E.J. Nevins et al. / International Journal of Surgery Case Reports 25 (2016) 167-170 169

Total vascular risk factors (smoking, diabetes, hypertension, hyperlipidaemia) 0.5 (for each factor)

Coronary artery disease 2

Peripheral vascular disease 2

At risk low flow state to gut 2

Vasculitis or venous occlusion 2

Abdominal pain 1

Lactate >3mg/dL 3

Small bowel pneumatosis 1

15 total

*<4 = likely benign PI or HPV, observation with medical management. 4-6 = possible mesenteric ischaemia, consider minimally invasive strategies to exclude it (laparoscopy or colonoscopy). >6 = strongly suspect mesenteric ischaemia, exploratory laparotomy if surgical candidate, comfort care in futile situations.

Fig. 2. Proposed vascular disease score adapted from publication by Wayne et al. [1]. Assuming the patient is not critically ill and does not have a mechanical or iatrogenic cause of PI or HPVG the patient should be assessed using this score.

believe that in some cases of ischaemic HPVG and PI, the decision not to operate should not be considered to carry a 100% mortality rate, especially where the surgeon has doubts regarding "fitness for theatre."

It could be argued that this case was not caused by ischemic pathology however Wayne et al. also reviewed patients with PI and HPVG due to benign pathology, few had cardiovascular risk factors, and they had an average age of 57, much lower than the ischaemic group [1]. 10 patients in this group who were managed non-operatively were alive at 30 days [1]. Only 8% of patients with benign disease had a vascular disease score >4 (Fig. 2), both had negative laparotomies, and were discharged without complications. According to their algorithm our patient would have scored 9.5; therefore it is highly likely that his PI and HPVG was indeed caused by mesenteric ischaemia. Despite this, he survived with conservative management.

McElvanna et al. also demonstrated two cases of HPVG due to non-ischaemic pathology; both of which survived non-operative management [11]. It is therefore necessary to identify patients with benign versus ischaemic pathology, due to the poor non-operative outcome in the ischaemic group. Wayne et al. concluded that coronary artery disease, peripheral vascular disease, abdominal pain, lactate greater than 3 mg/dL and small bowel PI were all predictors of ischaemic pathology (Fig. 2) [1]. The present patient had all of these except a raised lactate. Greenstein et al. also attempted to determine the need for surgical intervention in PI. The authors concluded that a WCC >12 x 109/L, age greater than or equal to 60 years, emesis and HPVG were indicators for the need for surgical intervention [4]. Once more, our patient had all 4 of these, and was treated conservatively with good result.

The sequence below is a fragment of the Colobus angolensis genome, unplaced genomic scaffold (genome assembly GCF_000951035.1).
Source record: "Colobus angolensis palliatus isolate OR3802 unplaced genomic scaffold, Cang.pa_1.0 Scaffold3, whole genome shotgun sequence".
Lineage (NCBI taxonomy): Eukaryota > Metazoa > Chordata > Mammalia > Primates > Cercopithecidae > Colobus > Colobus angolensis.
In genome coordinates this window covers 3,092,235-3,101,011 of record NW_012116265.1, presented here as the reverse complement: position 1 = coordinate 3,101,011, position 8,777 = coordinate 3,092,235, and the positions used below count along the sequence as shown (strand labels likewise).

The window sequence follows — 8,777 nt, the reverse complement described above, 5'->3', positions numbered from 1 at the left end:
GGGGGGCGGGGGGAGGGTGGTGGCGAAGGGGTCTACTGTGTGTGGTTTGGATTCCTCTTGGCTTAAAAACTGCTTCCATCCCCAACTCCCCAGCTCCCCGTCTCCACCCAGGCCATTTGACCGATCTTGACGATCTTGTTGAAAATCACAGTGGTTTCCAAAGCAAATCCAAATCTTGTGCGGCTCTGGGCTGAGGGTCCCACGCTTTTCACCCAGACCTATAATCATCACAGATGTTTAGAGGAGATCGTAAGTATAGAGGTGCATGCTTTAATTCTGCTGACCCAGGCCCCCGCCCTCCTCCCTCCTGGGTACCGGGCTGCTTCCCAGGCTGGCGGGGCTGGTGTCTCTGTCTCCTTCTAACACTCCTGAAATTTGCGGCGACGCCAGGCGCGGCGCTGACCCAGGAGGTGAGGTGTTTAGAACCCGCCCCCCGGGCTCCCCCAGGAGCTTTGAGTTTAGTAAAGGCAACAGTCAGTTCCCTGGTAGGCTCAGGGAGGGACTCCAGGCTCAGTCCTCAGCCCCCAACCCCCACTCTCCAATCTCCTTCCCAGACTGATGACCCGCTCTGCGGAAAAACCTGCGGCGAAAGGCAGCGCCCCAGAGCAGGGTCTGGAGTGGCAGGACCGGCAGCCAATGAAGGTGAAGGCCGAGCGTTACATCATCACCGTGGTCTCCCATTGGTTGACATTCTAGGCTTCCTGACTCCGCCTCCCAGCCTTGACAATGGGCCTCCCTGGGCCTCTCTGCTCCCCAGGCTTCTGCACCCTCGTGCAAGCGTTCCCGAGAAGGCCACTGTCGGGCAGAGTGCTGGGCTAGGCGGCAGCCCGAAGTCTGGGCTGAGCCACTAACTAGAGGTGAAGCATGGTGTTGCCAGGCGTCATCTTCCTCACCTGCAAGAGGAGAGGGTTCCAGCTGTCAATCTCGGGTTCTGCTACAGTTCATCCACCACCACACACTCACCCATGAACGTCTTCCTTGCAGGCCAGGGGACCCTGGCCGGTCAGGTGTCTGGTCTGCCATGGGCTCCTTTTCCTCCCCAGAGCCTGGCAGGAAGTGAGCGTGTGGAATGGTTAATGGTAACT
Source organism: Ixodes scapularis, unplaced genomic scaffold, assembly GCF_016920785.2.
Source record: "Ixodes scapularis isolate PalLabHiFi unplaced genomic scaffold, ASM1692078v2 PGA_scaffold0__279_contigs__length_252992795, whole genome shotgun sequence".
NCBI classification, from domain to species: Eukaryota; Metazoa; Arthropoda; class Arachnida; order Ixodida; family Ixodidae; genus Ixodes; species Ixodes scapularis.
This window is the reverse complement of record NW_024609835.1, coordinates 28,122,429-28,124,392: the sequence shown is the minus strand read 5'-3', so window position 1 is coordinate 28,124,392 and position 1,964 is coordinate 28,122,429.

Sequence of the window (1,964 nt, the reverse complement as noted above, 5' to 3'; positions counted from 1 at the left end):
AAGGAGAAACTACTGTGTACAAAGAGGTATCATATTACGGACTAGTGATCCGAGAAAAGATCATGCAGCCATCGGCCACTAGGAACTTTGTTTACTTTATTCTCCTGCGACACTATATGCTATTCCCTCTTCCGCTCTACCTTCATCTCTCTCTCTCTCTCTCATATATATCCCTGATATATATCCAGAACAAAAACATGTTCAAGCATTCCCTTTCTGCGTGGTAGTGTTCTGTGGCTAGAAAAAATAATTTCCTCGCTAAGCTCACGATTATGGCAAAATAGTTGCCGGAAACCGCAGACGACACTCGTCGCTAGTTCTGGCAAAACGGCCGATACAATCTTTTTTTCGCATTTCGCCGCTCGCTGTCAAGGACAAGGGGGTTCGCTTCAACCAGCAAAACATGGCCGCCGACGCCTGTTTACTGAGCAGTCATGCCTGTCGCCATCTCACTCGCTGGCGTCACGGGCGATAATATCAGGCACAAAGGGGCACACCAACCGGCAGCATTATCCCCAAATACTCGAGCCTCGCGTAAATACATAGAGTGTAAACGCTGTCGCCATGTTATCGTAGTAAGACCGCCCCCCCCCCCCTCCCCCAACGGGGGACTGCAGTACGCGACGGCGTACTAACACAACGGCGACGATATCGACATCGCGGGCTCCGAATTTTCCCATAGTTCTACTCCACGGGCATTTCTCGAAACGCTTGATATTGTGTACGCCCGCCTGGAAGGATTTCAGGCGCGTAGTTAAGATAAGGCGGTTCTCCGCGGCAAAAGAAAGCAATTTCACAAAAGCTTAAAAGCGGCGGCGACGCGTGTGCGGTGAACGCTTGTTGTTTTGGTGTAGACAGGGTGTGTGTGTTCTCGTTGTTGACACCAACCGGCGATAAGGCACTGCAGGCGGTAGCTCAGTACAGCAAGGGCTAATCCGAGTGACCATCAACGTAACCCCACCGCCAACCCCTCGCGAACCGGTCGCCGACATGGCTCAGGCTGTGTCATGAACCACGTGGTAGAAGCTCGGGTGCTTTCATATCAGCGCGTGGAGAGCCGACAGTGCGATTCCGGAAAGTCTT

There have been a small number of previously reported survivors of ischaemic PI and HPVG who underwent conservative treatment, Pineda Bonilla et al. reported a 68 year old with HPVG secondary to gastric ischaemia resulting from a peptic ulcer which resolved with conservative care, however the authors did not specify their management strategy [17]. Ohtsubo et al. reported a case of PI and HPVG in an 82 year old who survived with conservative treatment consisting of urokinase and total parenteral nutrition [12]. Our report has detailed specific management strategies that the